Sorption of inorganic ions on semi-crystalline materials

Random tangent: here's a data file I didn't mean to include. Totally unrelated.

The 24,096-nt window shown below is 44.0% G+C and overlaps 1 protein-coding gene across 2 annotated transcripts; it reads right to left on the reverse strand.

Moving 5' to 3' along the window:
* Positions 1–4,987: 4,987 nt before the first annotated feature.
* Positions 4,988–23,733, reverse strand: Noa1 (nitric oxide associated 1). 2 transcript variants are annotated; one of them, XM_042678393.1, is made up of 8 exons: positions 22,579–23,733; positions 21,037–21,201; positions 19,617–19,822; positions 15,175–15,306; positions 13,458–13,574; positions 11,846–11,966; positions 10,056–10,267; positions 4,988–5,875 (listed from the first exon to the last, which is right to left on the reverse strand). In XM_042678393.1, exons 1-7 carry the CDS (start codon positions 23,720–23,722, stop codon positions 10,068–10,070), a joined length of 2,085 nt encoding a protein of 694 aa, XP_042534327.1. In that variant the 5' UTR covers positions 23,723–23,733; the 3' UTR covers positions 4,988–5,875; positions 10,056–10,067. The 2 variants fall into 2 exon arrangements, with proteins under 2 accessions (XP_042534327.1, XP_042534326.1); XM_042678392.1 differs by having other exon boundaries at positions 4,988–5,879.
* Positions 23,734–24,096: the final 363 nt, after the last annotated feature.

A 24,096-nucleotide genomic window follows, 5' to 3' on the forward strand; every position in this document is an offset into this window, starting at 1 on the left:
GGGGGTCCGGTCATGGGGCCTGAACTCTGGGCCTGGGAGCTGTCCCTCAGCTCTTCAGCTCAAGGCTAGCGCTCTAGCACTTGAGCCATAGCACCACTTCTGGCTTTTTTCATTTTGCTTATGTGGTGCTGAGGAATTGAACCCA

SECTION I - Thermal cycling to quite modest temperatures, i.e., 80-100°C, affects markedly the future performance of Portland cement concretes. It is shown that ambient (or near ambient) curing temperatures result in pore fluid low in sulfate, while a brief thermal pulse during the early cure history of the cement paste results in increased sulfate solubilities. The trends observed in the pore fluids of four representative clinkers which have been thermally cycled are attributed to the redistribution with temperature of the sulfate phases, principally ettringite, 3CaO.A12O3.3CaSO4.32H2O. Reformation of ettringite during the post-cooling period in thermally cycled pastes may lead to expansion. This 'potential' for expansion is quantified by calculation of molar volume changes with temperature for four representative clinkers. Similar expansion behaviour is predicted for all clinkers in accord with the similarity in bulk chemical composition. The mechanisms by which 'delayed' ettringite causes expansion are reviewed and suggestions for further work are proposed. SECTION II - An attempt is made to improve the activity of silica sand used in water purification by coating it with a high surface area oxide/hydroxide or iron , applied onto the sand grains using an aluminosilicate gel. The iron-containing bulk gel is characterised in terms of its gelling time and surface area. An alternative formulation based on prolonged gelling time is developed. Coatings on the sand grains of the two formulations are investigated by electron probe micro analysis (EPMA). The ion exchange properties of the gel formulations are evaluated using Mn2+, Fe3+, As5+ and As3+. Very efficient cation uptake properties are exhibited but the capacity of the system for anion uptake is comparatively low. Cation uptake mechanisms are reviewed and removal of Mn2+ and Fe3+ through precipitation of insoluble metal oxides/hydroxides, furnished by high local pH, is discussed. Research work with iron-containing aluminosilicate gel coatings is extended by investigating anion sorption, principally of arsenic species, As(V) and As(III), by crystalline oxides of iron; well-crystalline goethite and poorly-crystalline ferrihydrite have been synthesised and their sorption for arsenic as a function of time and solution pH is reported. Study of the sorptive mechanism points to a two-stage process for anions: an initial rapid step, believed to correspond to surface sorption, followed by a slower step believed due to time taken for migration of sorption species to sites of decreasing accessibility. Conditions for optimisation of capacity and rates of sorption do not however, always correspond to the normal pH of drinking water. Suggestions are made for future research.